Tuesday, 22 November 2016

How to resolve the conflict between knowledge sharing and information security

Information security and knowledge management can conflict with each other in organisations, causing confusion, tension and risk. They don't have to. 

(Note in this blog post I am talking about internal knowledge sharing rather than knowledge sharing in a consortium of companies).

Image from wikimedia commons
I was consulting with a company in China a few years ago, which was hoping to develop a culture and practice of openly seeking and sharing knowledge. As I toured the office, I could see huge banners hung from every ceiling with large lettering, and this sort of prominent messaging is always an indicator of company culture, so I was keen to understand what messages were being conveyed. 

I asked my host what these said, and she replied "They say "Keep our information secret! Every employee is responsible for guarding our data!"" (and several other banners with the same sort of message).  
What were the chances of developing an open sharing culture with these messages hung from the ceiling in foot-high letters?

Information security (and indeed information secrecy) can come into conflict with Knowledge Management. On the one hand you want to guard against loss of your critical knowledge to the competition, and on the other you want to spread it around the organisation to empower the knowledge workers to meet your organisational objectives.

The three potential pitfalls are these:
  • You make knowledge sharing so open that the knowledge leaks out of the organisation;
  • You make information security so stringent that the default behaviour is to share nothing;
  • You try to promote knowledge sharing and information security together, and confuse everyone.

Resolving the tension

Firstly, clarify the confusion. The Information Security policy and the Knowledge Management policy must be consistent with each other, and both must be clearly communicated. There should be no contradiction.  Where there are issues of confidentiality within a single company (for example in a legal or consulting firm), then the policies both need to address what should be shared with whom, and what shouldn't.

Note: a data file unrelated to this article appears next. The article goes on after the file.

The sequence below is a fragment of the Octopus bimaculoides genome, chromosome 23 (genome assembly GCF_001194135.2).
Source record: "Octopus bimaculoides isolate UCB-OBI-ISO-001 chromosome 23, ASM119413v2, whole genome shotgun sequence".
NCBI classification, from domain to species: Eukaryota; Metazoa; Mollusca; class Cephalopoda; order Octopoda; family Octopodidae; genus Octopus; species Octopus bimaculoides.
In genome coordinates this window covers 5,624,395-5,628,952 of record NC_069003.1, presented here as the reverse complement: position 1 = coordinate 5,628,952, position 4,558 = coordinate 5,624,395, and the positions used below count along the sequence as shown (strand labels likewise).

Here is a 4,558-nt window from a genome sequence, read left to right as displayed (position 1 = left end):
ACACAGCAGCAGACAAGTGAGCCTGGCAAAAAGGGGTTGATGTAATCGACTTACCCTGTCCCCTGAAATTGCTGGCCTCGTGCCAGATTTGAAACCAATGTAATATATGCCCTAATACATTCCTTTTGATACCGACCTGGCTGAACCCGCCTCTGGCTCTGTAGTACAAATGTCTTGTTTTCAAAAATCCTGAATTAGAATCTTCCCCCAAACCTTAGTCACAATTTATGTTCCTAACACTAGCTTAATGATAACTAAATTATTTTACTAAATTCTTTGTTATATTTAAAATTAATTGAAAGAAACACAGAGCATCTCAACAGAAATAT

Secondly, put an impenetrable firewall around your Knowledge Management platform. Employees must be able to seek and easily find all relevant and useful knowledge, using a technology suite which is inaccessible to outsiders.  They should know that sharing knowledge in KM-space is safe and secure, and that the company (through good security and password administration) will keep it safe and secure. 

Thirdly educate the staff on their responsibilities. These are
  • To freely seek and share knowledge using the protected in-house system
  • Not to share any company confidential knowledge outside this protected system
Doing either or both of these will be rewarded; failure to do either or both will meet with sanction. 

Don't leave your staff in confusion.  This is an issue you need to clarify.  

1 comment:

Martin White said...

In principle I totally agree with your perspective. The problem is that most information security documents are developed by IT departments in line with ISO27001 which does not deal with the issues of defining protective marking for information with regard to confidentiality. Where there are internal protective marking policies these are usually based around document sharing and not information/knowledge sharing, and when social networks are implemented little attention is paid to information asymmetry - the difference between what you know and what you can share.

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